With the seductive rallying cry "no more planning," the new leader of the Metro Atlanta Arts and Culture Coaltion, Flora Maria Garcia promises to be more about the doing as she leads this arts advocacy group into its fourth year. The former president of the Arts Council of Fort Worth, Texas, Garcia has also had a hand in shaping Houston's thriving arts scene.
Your family fled Cuba in 1960 leaving everything behind. How has that beginning in America defined who you are today? We emigrated when I was 7 to Miami and got thrown into school there, and learned English on the fly. I think it had a huge impact on me. It teaches you that you can do anything if you have the will and the interest.
Tell me a bit about your background and how you became involved in the arts. I started out as a visual artist. My degree is in visual arts, in photography and painting. I did a double major in modern languages and art. I studied at St. Mary's College in Notre Dame, Indiana, a sister school of Notre Dame.
So I started out as an artist and didn't really have the passion to make art, and I then did an internship at the University of Massachusetts in arts administration ... that was my big "ah-ha" moment when I realized that I loved working with artists and arts organizations, but I'm really good at administrating, telling people what to do.
I think to be in arts administration you have to have a real passion for the arts; at least to be a good administrator. Because you have to really understand and be sensitive to artists and arts organizations' needs.
I'm kind of a weird hybrid of arts and business. Because after working in arts administration for about 10 years I realized that I was working with a lot of business people and I didn't have the language or skill base to be able to communicate well with them in what we needed to see happen to help the arts. And so I went back to school and got a graduate degree: a double major in arts administration and business, and having that MBA [from Southern Methodist University] really helped me have the knowledge and skill base to be able to communicate with the business community about what needs to happen.
From that I was then offered a job with the Houston Arts Council, started as an administrative assistant and worked myself up to deputy director and then went over to run the Missouri Arts Council.
There is often a lot of talk about supporting the arts in Atlanta but not always subsequent financial support. Make your pitch for why art and culture are important and why business leaders should support them. In every community that I've worked in we've always done an economic impact study of the arts in a community. And that's what really will grab the business community and elected officials' attention. In Fort Worth our economic impact showed that nonprofit arts organizations contributed, I think it was $273 million dollars a year to the economy. And when we were asking for an additional $1 million from the city, we said, "Look, for a $1 million investment you get back $273 million back. That's pretty good. That's better than just about any industry you subsidize." On top of that the arts are good for attracting visitors to our community. In Fort Worth our convention and visitors bureau promoted the city as "a town for cowboys and culture." And it was a huge draw for visitors.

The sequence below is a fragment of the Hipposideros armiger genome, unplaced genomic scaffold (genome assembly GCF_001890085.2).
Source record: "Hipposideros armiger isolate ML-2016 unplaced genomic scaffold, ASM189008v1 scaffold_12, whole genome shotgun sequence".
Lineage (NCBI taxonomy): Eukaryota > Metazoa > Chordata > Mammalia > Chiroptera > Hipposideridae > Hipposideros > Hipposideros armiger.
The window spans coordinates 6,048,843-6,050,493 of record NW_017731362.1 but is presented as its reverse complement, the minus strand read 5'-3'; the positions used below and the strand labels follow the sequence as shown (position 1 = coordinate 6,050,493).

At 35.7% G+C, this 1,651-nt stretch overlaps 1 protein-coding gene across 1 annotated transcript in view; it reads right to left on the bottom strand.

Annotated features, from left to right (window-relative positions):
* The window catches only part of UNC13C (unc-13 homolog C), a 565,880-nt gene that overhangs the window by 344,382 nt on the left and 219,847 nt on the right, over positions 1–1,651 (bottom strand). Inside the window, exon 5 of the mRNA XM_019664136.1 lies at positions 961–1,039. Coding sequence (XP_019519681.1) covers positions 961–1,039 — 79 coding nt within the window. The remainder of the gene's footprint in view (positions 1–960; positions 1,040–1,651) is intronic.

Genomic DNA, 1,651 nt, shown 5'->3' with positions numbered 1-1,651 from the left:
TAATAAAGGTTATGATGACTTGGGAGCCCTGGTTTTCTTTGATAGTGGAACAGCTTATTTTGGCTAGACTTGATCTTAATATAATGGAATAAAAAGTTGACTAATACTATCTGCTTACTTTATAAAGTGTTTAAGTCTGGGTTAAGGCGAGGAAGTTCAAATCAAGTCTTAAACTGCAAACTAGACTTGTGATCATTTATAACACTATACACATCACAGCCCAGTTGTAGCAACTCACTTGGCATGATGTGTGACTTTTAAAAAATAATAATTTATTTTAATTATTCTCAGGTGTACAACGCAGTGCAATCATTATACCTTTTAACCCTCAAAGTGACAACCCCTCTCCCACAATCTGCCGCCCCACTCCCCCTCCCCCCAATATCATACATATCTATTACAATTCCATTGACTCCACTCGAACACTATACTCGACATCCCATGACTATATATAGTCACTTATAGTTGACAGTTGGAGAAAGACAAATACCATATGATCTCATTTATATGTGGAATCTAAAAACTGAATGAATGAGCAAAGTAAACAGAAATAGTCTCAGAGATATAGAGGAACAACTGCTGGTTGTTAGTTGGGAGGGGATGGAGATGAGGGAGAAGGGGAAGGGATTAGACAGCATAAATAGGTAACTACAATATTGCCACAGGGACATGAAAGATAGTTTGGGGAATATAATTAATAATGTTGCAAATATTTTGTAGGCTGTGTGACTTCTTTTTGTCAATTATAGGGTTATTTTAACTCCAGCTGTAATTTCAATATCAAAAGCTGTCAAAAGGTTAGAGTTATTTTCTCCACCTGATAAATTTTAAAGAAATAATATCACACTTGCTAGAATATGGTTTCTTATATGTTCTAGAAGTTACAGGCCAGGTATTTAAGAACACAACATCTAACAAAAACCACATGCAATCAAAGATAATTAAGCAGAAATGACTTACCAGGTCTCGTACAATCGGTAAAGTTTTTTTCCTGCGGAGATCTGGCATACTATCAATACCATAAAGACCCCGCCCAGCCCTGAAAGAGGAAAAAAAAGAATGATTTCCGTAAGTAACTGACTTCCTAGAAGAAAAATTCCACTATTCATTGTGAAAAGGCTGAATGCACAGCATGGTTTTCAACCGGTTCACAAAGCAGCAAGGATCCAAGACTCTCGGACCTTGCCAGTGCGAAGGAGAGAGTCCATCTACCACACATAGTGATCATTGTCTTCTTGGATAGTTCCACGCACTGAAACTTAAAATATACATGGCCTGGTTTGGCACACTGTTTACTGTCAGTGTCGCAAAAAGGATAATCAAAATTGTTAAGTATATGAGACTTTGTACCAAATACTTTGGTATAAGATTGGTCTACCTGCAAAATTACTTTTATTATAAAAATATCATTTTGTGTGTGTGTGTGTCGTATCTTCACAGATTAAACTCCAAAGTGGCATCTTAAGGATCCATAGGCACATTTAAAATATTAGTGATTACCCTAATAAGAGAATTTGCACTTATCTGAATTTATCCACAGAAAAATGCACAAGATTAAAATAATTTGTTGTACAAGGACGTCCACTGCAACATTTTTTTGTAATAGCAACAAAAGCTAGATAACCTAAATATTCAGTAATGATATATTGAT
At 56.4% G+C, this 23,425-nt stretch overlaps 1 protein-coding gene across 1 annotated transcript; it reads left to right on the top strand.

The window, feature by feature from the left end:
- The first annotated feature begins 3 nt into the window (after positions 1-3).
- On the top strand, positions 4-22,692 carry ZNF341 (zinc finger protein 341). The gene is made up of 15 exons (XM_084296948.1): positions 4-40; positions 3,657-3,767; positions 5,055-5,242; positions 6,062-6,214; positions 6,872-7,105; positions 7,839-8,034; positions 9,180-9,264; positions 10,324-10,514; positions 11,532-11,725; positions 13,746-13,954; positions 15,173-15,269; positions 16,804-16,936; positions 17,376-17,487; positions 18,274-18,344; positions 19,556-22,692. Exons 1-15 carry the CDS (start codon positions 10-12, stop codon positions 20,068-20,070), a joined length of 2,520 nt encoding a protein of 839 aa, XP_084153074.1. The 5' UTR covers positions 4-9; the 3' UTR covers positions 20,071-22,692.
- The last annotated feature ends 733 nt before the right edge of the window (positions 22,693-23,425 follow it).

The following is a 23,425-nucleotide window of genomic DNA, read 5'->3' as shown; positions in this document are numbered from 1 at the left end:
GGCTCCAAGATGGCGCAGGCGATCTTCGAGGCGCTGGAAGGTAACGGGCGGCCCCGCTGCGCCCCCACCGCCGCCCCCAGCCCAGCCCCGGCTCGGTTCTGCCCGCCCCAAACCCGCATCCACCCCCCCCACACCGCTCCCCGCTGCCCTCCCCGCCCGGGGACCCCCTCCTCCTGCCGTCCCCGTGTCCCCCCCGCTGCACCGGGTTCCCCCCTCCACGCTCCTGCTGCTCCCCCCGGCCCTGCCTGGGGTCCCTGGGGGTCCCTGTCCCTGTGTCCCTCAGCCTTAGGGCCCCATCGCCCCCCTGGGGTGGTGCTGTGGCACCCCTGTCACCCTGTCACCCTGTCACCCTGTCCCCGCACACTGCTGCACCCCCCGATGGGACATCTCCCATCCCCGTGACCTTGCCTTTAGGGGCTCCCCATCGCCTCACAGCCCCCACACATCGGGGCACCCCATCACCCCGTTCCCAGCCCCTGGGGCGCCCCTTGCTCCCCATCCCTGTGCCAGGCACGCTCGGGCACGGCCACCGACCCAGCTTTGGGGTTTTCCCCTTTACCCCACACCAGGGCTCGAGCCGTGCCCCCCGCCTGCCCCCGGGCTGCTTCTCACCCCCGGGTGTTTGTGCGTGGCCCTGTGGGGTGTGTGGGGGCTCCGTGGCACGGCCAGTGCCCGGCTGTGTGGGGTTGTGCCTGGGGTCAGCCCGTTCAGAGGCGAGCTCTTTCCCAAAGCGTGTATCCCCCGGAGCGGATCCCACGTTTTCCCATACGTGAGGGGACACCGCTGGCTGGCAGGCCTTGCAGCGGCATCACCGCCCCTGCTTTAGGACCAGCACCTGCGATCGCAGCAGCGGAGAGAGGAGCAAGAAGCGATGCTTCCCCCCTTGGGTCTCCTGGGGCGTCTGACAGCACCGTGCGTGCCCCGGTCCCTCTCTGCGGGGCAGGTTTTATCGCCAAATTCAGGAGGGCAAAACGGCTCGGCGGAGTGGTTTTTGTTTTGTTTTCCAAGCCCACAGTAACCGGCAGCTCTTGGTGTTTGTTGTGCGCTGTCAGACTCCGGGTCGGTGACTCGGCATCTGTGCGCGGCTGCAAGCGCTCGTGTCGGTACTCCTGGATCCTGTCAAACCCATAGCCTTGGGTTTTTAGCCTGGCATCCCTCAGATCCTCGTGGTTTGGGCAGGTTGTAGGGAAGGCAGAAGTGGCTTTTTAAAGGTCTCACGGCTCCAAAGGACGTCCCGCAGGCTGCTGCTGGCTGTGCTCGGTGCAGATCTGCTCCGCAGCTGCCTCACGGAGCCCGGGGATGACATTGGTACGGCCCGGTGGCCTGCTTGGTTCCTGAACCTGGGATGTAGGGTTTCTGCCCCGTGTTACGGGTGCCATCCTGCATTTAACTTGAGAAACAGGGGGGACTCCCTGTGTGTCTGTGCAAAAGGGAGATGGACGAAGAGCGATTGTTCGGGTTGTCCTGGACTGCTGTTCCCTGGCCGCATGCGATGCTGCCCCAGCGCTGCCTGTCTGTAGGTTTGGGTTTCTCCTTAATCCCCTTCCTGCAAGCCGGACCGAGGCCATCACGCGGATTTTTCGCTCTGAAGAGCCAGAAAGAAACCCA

From an economic standpoint, from a quality-of-life standpoint, from an education standpoint, all of these studies have been done about kids who study the arts do better in their test scores and in school.
What made you want this job at MAACC? I thought it was a really interesting opportunity. I did some research about what was going on here. And I pulled up on the Web, the [Arts & Culture] Task Force report to Mayor Franklin. The fact that a citizens' task force recommended that the city of Atlanta contribute $10 million a year to arts funding is huge and caught my attention. And then I started reading about the mayor and was very impressed with her and the fact that she used to be the head of the Office of Cultural Affairs. That was huge: a mayor who gets the arts.
I thought there's a real opportunity here. People want to make something happen in the Atlanta region and they just need the guidance and expertise that I can provide. There were a lot of people who said, "We need you, we need what you know." I wanted to come and make a difference here.
Little harsh, in'it?
Oh that's right...I DID say enjoy yourself.
Go to hell Kombo!
When will you be accepting applicants for the 2014 competition?
"In response to Oydave's comment, "Look at the two pieces. Is the second a rip-off…
Tons of Atlanta artists use colorful geometric shapes. But to copy the exact colors, the…